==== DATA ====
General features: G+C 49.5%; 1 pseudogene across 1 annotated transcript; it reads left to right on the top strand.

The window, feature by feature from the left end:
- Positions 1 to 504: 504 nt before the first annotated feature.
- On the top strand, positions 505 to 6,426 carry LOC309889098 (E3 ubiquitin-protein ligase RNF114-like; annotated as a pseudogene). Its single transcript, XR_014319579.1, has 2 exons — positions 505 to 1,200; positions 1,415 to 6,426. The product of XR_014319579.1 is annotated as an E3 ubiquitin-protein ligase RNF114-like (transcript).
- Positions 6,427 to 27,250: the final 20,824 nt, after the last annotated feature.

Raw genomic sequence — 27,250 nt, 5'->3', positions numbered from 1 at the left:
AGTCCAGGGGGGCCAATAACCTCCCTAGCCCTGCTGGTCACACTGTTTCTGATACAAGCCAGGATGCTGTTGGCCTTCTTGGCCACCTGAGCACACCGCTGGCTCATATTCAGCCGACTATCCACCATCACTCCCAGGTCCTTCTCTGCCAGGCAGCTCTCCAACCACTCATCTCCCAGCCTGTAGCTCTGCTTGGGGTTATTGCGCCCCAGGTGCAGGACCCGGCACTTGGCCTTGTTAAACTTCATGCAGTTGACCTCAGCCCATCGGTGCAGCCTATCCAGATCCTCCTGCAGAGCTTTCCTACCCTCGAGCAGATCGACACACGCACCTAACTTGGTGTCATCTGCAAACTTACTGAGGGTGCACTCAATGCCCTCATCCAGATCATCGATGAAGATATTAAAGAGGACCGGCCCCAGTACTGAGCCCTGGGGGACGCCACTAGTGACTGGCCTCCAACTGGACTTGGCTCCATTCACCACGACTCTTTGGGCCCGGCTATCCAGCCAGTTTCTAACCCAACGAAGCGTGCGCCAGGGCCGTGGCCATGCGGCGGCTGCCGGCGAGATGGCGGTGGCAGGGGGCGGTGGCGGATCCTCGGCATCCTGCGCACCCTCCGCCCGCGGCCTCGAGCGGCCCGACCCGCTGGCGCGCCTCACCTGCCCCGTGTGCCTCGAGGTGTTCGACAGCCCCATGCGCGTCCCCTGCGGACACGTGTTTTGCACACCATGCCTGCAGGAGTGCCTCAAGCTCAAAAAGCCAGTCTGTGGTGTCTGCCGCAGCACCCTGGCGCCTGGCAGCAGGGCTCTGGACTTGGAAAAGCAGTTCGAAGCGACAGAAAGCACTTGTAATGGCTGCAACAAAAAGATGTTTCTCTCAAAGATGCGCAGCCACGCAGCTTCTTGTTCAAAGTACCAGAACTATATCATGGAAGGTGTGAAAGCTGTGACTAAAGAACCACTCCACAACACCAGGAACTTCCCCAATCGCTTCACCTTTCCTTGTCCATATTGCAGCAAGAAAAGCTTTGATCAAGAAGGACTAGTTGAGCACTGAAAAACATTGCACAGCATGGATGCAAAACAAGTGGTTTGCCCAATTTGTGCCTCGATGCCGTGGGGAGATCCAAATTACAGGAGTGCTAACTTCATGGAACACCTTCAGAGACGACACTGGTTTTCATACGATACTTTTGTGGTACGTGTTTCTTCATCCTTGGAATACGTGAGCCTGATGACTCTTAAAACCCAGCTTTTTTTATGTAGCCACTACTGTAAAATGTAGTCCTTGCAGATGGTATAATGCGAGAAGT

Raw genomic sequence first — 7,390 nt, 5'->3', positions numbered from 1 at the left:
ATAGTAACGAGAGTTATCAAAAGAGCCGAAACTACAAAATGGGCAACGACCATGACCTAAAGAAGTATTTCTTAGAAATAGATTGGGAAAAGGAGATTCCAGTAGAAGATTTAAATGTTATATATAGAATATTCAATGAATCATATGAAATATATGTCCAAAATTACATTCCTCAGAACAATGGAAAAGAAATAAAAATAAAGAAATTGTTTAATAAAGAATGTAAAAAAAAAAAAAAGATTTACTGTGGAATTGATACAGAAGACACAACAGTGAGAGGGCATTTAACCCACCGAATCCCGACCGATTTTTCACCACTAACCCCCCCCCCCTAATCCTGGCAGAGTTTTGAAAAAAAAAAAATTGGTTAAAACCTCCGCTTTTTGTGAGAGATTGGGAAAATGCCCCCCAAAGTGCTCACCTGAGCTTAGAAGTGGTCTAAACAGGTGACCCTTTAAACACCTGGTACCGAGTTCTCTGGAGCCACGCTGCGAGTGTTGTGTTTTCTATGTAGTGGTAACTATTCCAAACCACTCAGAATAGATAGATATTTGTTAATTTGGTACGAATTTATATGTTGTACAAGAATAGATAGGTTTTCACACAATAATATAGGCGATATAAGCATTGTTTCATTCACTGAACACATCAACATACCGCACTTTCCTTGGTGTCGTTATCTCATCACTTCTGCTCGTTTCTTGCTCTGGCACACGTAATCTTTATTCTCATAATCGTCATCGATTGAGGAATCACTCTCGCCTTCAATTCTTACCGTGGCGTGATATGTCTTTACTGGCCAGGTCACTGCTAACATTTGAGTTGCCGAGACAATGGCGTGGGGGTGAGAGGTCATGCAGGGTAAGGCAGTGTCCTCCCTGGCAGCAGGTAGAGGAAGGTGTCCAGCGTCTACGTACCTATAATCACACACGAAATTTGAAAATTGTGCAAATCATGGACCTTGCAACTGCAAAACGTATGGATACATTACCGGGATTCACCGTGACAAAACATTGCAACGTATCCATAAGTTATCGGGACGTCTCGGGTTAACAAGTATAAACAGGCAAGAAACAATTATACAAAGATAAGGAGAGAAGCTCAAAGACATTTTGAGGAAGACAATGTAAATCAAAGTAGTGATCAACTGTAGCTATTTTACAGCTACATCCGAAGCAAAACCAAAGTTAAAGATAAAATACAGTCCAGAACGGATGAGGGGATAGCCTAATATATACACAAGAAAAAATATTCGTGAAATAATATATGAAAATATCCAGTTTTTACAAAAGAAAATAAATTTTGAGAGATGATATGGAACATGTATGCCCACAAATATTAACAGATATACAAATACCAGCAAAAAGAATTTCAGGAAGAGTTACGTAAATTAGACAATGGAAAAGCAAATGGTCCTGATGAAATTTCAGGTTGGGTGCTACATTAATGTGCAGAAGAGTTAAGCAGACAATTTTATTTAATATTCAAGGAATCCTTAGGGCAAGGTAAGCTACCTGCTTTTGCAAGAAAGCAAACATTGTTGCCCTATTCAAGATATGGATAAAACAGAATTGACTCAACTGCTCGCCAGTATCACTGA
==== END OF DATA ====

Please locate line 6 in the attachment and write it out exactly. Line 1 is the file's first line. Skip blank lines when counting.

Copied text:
Raw genomic sequence — 27,250 nt, 5'->3', positions numbered from 1 at the left: